How do you persuade anyone of anything? It requires careful preparations, active listening — and good ethics.
We must all persuade someone every now and then.
And — there are thousands of techniques on how to do this in various situations:
Some techniques are about power and authority, others about psychology and behavior. Some techniques are scripts, others a matter of being persistent and not giving up.
If you’re selling fast-moving consumer goods, it’s all about placement — where is your product when your prospect happens to be susceptible to suggestion.
If you’re selling more expensive products, especially to other companies, a proven track-record might instill enough trust in your “target.”
Or, if you’re trying to win someone over romantically, body language, mannerisms, and pheromones might just get you laid.
Still — how do you persuade anyone of anything?
Some people believe the craziest things — despite being proven wrong. Science can explain why people are stupid.
15 years in public relations has taught me a thing or two about spin.
Unfortunately, people tend to believe in whatever version of a story that benefits themselves the most — or the version that’s coherent with their existing view of the world (they are often one and the same). Evidence and facts tend to have little effect on those who have made up their minds.
Oxford Dictionaries even named ‘post-truth’ Word of the Year in 2016, so there’s that.
Unfortunately, it’s often enough to sway people by casting enough doubt on the truth — especially if the truth is somehow inconvenient.
If you're a PR pro and a Wordpress-lover, then you should check out KingSumo Headlines which will help you write better headlines with A/B-testing.
If you’re a PR pro and a Wordpress-lover — then you should check out this powerful plugin.
(If you’re not into WordPress, maybe you should consider it? According to web legend and WP-founder Matt Mullenweg, the open source CMS powers 20% of all websites on the web.)
Now, I don’t usually write about plugins, but this one has helped me learn more about what works and what doesn’t. Don’t get me wrong; I’ve been writing all my life, but hearts and minds tend to be moving targets.
Here’s the tool:
This is going to be a short post, so pay close attention, dear readers. I'm going to reveal a favourite trick known to most conversion specialists, but not to the average digital marketer. It's fun — and a little bit weird, too. We all debate (well, some of us) colours of buttons for maximum conversions. [...]
This is going to be a short post, so pay close attention, dear readers.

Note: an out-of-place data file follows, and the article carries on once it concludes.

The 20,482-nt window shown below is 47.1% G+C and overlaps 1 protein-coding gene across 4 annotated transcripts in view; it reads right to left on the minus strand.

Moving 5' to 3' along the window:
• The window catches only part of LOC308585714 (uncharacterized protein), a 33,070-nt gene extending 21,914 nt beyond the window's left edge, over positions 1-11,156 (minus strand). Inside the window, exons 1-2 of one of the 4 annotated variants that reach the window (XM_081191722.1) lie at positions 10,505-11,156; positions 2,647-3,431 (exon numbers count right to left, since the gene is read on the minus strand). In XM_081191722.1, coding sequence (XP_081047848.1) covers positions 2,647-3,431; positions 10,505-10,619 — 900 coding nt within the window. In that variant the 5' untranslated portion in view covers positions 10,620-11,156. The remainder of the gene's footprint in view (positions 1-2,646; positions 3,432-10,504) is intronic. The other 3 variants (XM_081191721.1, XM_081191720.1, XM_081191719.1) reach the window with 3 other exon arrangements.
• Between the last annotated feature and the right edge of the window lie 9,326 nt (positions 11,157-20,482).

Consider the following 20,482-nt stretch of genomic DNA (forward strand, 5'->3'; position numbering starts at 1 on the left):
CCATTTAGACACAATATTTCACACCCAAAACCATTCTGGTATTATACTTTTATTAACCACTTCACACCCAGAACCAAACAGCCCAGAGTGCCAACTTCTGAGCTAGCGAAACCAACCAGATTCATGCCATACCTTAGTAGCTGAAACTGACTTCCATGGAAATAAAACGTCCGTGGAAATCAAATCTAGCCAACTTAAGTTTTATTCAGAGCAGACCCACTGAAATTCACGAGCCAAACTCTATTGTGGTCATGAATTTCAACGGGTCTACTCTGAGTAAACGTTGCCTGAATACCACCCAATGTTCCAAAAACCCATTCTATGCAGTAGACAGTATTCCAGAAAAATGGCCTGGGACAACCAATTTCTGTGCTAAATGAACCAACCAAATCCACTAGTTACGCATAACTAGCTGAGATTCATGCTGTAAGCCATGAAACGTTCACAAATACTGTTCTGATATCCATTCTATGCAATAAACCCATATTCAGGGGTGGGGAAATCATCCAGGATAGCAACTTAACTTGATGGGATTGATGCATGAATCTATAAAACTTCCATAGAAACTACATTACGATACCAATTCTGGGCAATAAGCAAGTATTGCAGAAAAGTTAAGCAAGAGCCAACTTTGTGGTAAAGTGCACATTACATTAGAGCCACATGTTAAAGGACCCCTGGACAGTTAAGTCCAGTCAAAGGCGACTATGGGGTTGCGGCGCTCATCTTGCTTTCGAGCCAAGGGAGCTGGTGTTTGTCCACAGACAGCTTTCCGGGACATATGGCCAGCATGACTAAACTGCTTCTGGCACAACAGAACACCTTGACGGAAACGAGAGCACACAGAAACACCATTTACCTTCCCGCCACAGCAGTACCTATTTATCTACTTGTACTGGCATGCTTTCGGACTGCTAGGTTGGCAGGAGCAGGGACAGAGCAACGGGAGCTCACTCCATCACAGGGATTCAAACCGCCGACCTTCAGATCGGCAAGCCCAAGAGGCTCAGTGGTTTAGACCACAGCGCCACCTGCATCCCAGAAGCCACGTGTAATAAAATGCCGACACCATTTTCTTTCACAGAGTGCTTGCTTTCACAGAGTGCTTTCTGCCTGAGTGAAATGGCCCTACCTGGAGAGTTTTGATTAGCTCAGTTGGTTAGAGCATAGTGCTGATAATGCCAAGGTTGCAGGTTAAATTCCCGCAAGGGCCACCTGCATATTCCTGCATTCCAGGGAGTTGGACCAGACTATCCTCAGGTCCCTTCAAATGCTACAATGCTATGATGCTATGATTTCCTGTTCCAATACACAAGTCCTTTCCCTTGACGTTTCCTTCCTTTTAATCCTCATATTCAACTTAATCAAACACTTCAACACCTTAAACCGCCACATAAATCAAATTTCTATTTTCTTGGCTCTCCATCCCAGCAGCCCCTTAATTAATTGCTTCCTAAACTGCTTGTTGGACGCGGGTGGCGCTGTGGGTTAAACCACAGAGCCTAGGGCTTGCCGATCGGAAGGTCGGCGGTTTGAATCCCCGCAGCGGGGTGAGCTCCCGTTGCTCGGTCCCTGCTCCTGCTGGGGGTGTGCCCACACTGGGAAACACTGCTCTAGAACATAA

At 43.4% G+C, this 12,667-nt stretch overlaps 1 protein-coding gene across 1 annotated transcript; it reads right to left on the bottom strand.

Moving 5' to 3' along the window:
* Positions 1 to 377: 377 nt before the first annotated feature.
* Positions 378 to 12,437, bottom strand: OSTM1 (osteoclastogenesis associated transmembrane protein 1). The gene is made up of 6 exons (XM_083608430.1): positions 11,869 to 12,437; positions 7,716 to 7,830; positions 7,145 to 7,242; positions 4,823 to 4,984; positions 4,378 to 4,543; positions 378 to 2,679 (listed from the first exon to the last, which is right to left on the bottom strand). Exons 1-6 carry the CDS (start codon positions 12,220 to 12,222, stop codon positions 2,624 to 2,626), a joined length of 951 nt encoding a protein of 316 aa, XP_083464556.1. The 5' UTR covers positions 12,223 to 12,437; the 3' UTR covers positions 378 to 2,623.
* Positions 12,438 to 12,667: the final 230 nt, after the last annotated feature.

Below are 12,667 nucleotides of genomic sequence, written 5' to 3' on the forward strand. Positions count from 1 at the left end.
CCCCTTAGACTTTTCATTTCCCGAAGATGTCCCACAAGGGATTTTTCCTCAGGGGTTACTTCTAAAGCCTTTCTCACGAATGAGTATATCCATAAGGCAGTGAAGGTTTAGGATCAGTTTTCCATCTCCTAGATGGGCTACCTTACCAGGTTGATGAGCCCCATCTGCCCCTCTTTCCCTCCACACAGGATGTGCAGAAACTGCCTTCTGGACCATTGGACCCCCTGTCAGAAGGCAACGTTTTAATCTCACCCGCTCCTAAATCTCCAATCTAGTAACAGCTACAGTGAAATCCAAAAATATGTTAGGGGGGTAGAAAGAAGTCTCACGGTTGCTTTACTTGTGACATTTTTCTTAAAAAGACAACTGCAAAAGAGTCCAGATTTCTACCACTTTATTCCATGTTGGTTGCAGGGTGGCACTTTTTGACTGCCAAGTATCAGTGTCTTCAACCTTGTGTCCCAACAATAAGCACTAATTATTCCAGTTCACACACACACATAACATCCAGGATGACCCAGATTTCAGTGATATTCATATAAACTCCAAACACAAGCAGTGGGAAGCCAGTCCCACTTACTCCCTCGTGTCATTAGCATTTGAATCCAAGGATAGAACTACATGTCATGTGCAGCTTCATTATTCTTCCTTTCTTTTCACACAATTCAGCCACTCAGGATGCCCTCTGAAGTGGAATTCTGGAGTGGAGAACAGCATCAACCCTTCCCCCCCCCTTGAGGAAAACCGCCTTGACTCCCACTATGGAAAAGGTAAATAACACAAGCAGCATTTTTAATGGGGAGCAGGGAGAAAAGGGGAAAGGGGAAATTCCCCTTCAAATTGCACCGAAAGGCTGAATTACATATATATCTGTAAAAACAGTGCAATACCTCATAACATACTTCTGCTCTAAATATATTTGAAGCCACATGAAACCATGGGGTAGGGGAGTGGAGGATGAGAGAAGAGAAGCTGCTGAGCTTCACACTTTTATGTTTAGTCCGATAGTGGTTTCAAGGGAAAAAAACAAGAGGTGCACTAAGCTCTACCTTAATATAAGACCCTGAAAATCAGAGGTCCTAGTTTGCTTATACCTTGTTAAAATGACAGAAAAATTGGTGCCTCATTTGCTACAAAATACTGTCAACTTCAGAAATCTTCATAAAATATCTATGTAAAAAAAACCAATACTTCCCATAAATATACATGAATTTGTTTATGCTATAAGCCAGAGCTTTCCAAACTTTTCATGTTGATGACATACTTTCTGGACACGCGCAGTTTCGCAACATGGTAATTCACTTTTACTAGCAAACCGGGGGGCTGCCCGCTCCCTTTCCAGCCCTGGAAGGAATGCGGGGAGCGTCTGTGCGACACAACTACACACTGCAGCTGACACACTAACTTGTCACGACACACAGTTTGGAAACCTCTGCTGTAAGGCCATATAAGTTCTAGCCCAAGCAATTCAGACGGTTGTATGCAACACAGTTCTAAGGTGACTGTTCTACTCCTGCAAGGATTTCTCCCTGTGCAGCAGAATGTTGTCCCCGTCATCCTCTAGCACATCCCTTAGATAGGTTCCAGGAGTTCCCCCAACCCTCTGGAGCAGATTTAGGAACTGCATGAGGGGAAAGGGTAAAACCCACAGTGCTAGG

I’m going to reveal a favourite trick known to most conversion specialists, but not to the average digital marketer. It’s fun — and a little bit weird, too.
We all debate (well, some of us) colours of buttons for maximum conversions. But there are more to getting that oh-so-important click than that …
By know, most are getting used to the idea of including CTAs (call-to-actions) in their online messages. A call-to-action is basically where you tell people what to do next.
Let’s just contemplate this for a while … what to do next?
Having struggled with creating great content, publish it in a timely manner while being social with your community. If you forget about the next part, you’re of course excused. It’s pretty easy to forget about it.
However, I would argue that this next is the most important aspect of them all.
People just love to be "in the know". But you already knew that, right? We all do. But how does it work, "to be in the know"? In essence, for you to be on the "inside", there also has to be an "outside". This makes in-the-know marketing techniques somewhat tricky; most companies really don't want to shut [...]
We all do.
But how does it work, “to be in the know”?
In essence, for you to be on the “inside”, there also has to be an “outside”.
This makes in-the-know marketing techniques somewhat tricky; most companies really don’t want to shut any potential customers out.
But truth is — sometimes you really should create an “outside” by design:
The dark secrets of leadership that no-one talks about.
As a business leader, I’ve picked up a few leadership insights here and there.
However, my leadership insights, such as they are, tend to be of a different kind than the typical strategies you might read about in self-help books.
For whatever reason, my leadership insights tend to lean towards the darker side of human nature.
People will always be wanting you to deliver value. By using the value triangle to set people's expectations, you position yourself better.
It could be your boss, your client, your customer, or your spouse.
We all find ourselves in situations where we must to deliver value to someone else.
But it’s obviously important to manage expectations. One powerful persuasion technique is to ask for clarification in terms of priorities using the value triangle.
Make them decide what not to prioritize!
Remember that epic ice-cream debate scene from the spin doctor movie Thank You For Smoking?
Have you seen the movie Thank You for Smoking?
If you haven’t, I can recommend it to anyone in working with public relations — it’s satirical and funny as hell.
It’s the story about Nick Naylor, a lobbyist for Big Tobacco who showcases some astonishing moral flexibility to be able to do his job. And what’s makes the movie so fun to watch is that he’s so good at what he does. Not only that, but he also has a son (with his ex-wife) that he desperately tries to bond with.
In the movie, there’s one scene between Nick and his son that I recommend in particular:
The ice-cream debate.